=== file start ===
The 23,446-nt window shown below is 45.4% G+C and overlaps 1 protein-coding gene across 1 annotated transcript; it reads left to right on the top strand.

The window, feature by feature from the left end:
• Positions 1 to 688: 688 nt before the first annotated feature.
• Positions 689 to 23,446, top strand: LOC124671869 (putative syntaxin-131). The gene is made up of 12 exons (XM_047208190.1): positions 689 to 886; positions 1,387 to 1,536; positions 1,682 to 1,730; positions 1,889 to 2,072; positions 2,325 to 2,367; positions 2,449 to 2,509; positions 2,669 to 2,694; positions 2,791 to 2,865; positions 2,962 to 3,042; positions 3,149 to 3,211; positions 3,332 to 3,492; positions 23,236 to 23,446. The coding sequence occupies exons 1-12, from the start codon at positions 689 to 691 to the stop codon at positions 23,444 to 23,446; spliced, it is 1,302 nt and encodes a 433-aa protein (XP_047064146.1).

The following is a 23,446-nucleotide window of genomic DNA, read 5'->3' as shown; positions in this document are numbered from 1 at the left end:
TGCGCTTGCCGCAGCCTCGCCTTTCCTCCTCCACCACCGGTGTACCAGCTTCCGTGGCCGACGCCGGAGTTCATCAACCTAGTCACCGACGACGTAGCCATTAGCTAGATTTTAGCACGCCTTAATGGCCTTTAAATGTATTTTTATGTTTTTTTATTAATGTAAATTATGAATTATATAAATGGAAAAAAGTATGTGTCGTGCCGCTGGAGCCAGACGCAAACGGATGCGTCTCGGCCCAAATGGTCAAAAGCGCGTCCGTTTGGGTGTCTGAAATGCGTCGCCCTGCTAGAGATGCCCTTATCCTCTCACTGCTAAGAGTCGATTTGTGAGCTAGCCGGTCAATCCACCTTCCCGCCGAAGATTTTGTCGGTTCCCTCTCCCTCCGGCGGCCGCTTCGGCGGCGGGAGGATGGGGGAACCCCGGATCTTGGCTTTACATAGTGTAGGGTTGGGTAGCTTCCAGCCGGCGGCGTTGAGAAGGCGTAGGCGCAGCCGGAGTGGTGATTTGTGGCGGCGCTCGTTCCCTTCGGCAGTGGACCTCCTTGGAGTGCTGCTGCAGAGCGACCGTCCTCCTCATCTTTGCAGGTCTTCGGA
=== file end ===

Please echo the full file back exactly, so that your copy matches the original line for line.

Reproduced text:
The 23,446-nt window shown below is 45.4% G+C and overlaps 1 protein-coding gene across 1 annotated transcript; it reads left to right on the top strand.

The window, feature by feature from the left end:
• Positions 1 to 688: 688 nt before the first annotated feature.
• Positions 689 to 23,446, top strand: LOC124671869 (putative syntaxin-131). The gene is made up of 12 exons (XM_047208190.1): positions 689 to 886; positions 1,387 to 1,536; positions 1,682 to 1,730; positions 1,889 to 2,072; positions 2,325 to 2,367; positions 2,449 to 2,509; positions 2,669 to 2,694; positions 2,791 to 2,865; positions 2,962 to 3,042; positions 3,149 to 3,211; positions 3,332 to 3,492; positions 23,236 to 23,446. The coding sequence occupies exons 1-12, from the start codon at positions 689 to 691 to the stop codon at positions 23,444 to 23,446; spliced, it is 1,302 nt and encodes a 433-aa protein (XP_047064146.1).

The following is a 23,446-nucleotide window of genomic DNA, read 5'->3' as shown; positions in this document are numbered from 1 at the left end:
TGCGCTTGCCGCAGCCTCGCCTTTCCTCCTCCACCACCGGTGTACCAGCTTCCGTGGCCGACGCCGGAGTTCATCAACCTAGTCACCGACGACGTAGCCATTAGCTAGATTTTAGCACGCCTTAATGGCCTTTAAATGTATTTTTATGTTTTTTTATTAATGTAAATTATGAATTATATAAATGGAAAAAAGTATGTGTCGTGCCGCTGGAGCCAGACGCAAACGGATGCGTCTCGGCCCAAATGGTCAAAAGCGCGTCCGTTTGGGTGTCTGAAATGCGTCGCCCTGCTAGAGATGCCCTTATCCTCTCACTGCTAAGAGTCGATTTGTGAGCTAGCCGGTCAATCCACCTTCCCGCCGAAGATTTTGTCGGTTCCCTCTCCCTCCGGCGGCCGCTTCGGCGGCGGGAGGATGGGGGAACCCCGGATCTTGGCTTTACATAGTGTAGGGTTGGGTAGCTTCCAGCCGGCGGCGTTGAGAAGGCGTAGGCGCAGCCGGAGTGGTGATTTGTGGCGGCGCTCGTTCCCTTCGGCAGTGGACCTCCTTGGAGTGCTGCTGCAGAGCGACCGTCCTCCTCATCTTTGCAGGTCTTCGGA